There’s only one way to react to Ultra Rich Asian Girls and it’s as predictable, vapid, and boring as the stars of the show. Well, almost.
I’ve never been one of those people who orchestrate feelings of intellectual superiority when it comes to reality programs featuring the rich and beautiful. “They’ve got every advantage in the world,” these people tell themselves, “And yet they still come across as idiots. How stupid must they be!?”
It’s all jealousy, of course. There is little more galling than when someone has simply everything that you don’t. Jessica Simpson, Paris Hilton, Kim Kardashian: Not only are they more attractive than we are, but they’ve also spun that natural advantage into enviable levels of wealth. And that’s nothing to sneeze at. There are many beautiful people but only a few who can demand $2.7 million to be terrible at something.
But just as we shouldn’t easily dismiss the achievements of certain breakout stars, on the flipside, just because a cast is rich and beautiful does not, on its own, good television make. And in Ultra Rich Asian Girls, a Canadian webseries that has found its way onto YouTube, we are presented with 13-minute episodes of exhaustingly glib and uncharismatic ammunition to those reality naysayers.
The success of any reality television show is down entirely to casting—say what you like about Hilton but she always knew her way around a catchphrase—and editing (see: America’s Next Top Model’s unflattering sound effects); both of which are terrible here. The girls have barely met each other before so there are bound to be lulls in conversation but must we linger over every conversational dead-end? This, coupled with an odd sound palate and clunkily-constructed reaction shots mean that our “rich Asians” have tons of ground to make up.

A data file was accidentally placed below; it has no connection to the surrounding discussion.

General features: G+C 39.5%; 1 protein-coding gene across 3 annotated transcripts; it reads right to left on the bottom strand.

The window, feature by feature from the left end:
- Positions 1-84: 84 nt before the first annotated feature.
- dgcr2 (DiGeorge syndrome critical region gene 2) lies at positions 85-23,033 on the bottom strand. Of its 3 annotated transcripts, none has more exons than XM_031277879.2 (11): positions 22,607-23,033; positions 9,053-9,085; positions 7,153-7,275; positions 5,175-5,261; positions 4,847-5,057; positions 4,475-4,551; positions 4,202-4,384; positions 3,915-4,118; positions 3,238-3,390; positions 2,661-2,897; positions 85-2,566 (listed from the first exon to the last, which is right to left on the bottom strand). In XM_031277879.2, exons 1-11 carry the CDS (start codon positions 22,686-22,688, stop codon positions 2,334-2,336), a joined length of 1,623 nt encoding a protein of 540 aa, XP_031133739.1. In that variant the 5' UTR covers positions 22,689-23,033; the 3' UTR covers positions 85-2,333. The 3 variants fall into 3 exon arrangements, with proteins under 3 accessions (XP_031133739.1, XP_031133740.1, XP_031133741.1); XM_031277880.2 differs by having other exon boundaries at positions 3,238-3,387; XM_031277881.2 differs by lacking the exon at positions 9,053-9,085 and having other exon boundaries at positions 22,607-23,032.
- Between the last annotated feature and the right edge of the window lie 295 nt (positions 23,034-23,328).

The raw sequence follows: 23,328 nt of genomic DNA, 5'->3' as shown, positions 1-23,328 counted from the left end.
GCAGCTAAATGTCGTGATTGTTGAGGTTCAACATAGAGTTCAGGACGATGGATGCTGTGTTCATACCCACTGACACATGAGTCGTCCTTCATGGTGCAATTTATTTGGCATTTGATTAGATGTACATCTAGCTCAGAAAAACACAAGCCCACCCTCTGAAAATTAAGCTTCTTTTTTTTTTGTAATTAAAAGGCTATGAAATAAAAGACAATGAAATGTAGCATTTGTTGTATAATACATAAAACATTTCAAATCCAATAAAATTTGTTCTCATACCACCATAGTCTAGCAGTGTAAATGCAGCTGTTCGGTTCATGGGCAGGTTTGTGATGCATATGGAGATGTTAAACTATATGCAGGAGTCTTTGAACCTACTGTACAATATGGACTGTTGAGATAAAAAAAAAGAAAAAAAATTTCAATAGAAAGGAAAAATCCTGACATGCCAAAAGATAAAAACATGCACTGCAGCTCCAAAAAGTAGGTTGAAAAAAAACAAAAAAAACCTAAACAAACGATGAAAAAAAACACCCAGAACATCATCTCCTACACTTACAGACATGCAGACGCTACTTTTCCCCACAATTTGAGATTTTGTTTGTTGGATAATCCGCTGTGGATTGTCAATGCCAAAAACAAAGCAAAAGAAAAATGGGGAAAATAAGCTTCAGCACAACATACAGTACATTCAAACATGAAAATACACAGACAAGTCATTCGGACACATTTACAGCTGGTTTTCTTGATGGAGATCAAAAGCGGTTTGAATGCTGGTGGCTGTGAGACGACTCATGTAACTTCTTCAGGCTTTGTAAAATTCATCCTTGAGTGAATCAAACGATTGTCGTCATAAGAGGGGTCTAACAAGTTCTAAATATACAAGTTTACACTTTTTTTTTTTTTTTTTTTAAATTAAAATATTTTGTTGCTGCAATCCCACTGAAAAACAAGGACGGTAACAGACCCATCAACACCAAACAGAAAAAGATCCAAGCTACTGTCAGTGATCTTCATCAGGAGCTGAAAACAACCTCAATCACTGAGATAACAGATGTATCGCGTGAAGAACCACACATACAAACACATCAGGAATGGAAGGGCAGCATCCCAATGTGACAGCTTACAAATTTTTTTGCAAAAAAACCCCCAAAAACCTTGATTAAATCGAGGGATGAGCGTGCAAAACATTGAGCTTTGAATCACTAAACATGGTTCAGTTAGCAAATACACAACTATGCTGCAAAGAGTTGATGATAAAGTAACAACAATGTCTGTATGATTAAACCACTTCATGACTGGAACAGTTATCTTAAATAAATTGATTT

And that’s before we even consider our “stars.” They are horrible. “If I’m beef, I’m wagyu,” begins one of the girls in her attempt to be both boastful and poetic, by comparing herself to meat that is genetically predisposed to intense fat marbling. “We are not limiting ourselves with other people’s standards and we look amazing while doing it,” says Flo.Z, as she drinks wine through a straw. “My goal is to depend on my strength,” elusively remarks CocoParis, who named herself after a rabbit in a book. Later, in the episode’s high point, she is unable to open a bottle.
There’s no denying that there is a certain, morbid satisfaction from watching these people. They are comfortingly average and the waves of jealousy one may expect to arrive after you read the title of the program are never allowed to intrude; blocked time and time again by the lack of enjoyment they are having. It may well be that it has something to do with how the girls live somewhat culturally vacuum-packed lives, and that this is isolating for the viewer. The show apparently takes place in Canada, but really could be anywhere; the girls mostly talk Mandarin to each other and only seem to frequent places where their language is accommodated.
Frankly though, I’m starting to make this sound more interesting than it is. It is tremendously boring and is simply a chore to watch. It is a case where the naysayers of the format have it right—the stars of Ultra Rich Asian Girls are idiots.
Screengrab via HBICTV/YouTube